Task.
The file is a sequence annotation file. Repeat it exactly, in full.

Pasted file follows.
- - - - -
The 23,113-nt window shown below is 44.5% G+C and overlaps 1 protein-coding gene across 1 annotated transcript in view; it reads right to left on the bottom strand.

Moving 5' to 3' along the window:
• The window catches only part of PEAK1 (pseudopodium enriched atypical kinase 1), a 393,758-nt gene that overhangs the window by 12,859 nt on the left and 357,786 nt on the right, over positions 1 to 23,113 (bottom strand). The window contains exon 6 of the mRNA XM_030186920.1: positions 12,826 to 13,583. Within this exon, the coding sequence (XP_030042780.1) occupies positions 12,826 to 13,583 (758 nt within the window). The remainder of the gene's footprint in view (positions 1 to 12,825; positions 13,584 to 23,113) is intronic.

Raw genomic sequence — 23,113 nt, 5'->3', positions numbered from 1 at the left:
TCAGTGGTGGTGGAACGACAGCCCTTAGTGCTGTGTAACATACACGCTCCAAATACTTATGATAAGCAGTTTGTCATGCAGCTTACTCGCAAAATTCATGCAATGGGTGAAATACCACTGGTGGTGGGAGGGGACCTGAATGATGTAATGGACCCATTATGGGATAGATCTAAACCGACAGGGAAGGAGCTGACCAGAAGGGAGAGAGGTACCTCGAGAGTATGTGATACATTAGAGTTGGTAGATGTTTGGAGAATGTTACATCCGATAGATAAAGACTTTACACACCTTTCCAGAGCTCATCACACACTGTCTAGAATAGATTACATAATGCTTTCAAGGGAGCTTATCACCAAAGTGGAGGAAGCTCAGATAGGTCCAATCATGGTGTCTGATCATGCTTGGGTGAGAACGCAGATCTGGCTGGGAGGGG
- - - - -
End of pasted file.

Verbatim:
The 23,113-nt window shown below is 44.5% G+C and overlaps 1 protein-coding gene across 1 annotated transcript in view; it reads right to left on the bottom strand.

Moving 5' to 3' along the window:
• The window catches only part of PEAK1 (pseudopodium enriched atypical kinase 1), a 393,758-nt gene that overhangs the window by 12,859 nt on the left and 357,786 nt on the right, over positions 1 to 23,113 (bottom strand). The window contains exon 6 of the mRNA XM_030186920.1: positions 12,826 to 13,583. Within this exon, the coding sequence (XP_030042780.1) occupies positions 12,826 to 13,583 (758 nt within the window). The remainder of the gene's footprint in view (positions 1 to 12,825; positions 13,584 to 23,113) is intronic.

Raw genomic sequence — 23,113 nt, 5'->3', positions numbered from 1 at the left:
TCAGTGGTGGTGGAACGACAGCCCTTAGTGCTGTGTAACATACACGCTCCAAATACTTATGATAAGCAGTTTGTCATGCAGCTTACTCGCAAAATTCATGCAATGGGTGAAATACCACTGGTGGTGGGAGGGGACCTGAATGATGTAATGGACCCATTATGGGATAGATCTAAACCGACAGGGAAGGAGCTGACCAGAAGGGAGAGAGGTACCTCGAGAGTATGTGATACATTAGAGTTGGTAGATGTTTGGAGAATGTTACATCCGATAGATAAAGACTTTACACACCTTTCCAGAGCTCATCACACACTGTCTAGAATAGATTACATAATGCTTTCAAGGGAGCTTATCACCAAAGTGGAGGAAGCTCAGATAGGTCCAATCATGGTGTCTGATCATGCTTGGGTGAGAACGCAGATCTGGCTGGGAGGGG